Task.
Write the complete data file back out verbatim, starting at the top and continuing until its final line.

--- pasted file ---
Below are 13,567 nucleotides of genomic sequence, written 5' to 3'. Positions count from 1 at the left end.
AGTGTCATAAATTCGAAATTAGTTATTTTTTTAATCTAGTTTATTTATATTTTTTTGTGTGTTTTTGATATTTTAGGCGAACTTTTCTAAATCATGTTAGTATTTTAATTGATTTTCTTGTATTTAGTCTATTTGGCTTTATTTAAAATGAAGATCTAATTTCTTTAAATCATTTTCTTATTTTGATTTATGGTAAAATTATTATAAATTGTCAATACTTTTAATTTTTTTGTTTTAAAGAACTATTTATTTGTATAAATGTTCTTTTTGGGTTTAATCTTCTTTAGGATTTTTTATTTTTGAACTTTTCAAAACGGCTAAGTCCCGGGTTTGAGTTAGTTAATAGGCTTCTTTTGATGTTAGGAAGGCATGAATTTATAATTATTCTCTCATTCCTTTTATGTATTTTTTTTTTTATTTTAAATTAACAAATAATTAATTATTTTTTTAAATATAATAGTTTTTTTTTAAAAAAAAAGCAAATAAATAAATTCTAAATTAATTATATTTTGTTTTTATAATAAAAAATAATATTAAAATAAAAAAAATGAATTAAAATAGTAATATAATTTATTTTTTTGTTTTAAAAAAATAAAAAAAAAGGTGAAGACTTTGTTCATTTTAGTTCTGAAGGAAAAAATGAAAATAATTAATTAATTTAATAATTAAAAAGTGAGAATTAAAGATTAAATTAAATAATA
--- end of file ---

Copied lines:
Below are 13,567 nucleotides of genomic sequence, written 5' to 3'. Positions count from 1 at the left end.
AGTGTCATAAATTCGAAATTAGTTATTTTTTTAATCTAGTTTATTTATATTTTTTTGTGTGTTTTTGATATTTTAGGCGAACTTTTCTAAATCATGTTAGTATTTTAATTGATTTTCTTGTATTTAGTCTATTTGGCTTTATTTAAAATGAAGATCTAATTTCTTTAAATCATTTTCTTATTTTGATTTATGGTAAAATTATTATAAATTGTCAATACTTTTAATTTTTTTGTTTTAAAGAACTATTTATTTGTATAAATGTTCTTTTTGGGTTTAATCTTCTTTAGGATTTTTTATTTTTGAACTTTTCAAAACGGCTAAGTCCCGGGTTTGAGTTAGTTAATAGGCTTCTTTTGATGTTAGGAAGGCATGAATTTATAATTATTCTCTCATTCCTTTTATGTATTTTTTTTTTTATTTTAAATTAACAAATAATTAATTATTTTTTTAAATATAATAGTTTTTTTTTAAAAAAAAAGCAAATAAATAAATTCTAAATTAATTATATTTTGTTTTTATAATAAAAAATAATATTAAAATAAAAAAAATGAATTAAAATAGTAATATAATTTATTTTTTTGTTTTAAAAAAATAAAAAAAAAGGTGAAGACTTTGTTCATTTTAGTTCTGAAGGAAAAAATGAAAATAATTAATTAATTTAATAATTAAAAAGTGAGAATTAAAGATTAAATTAAATAATA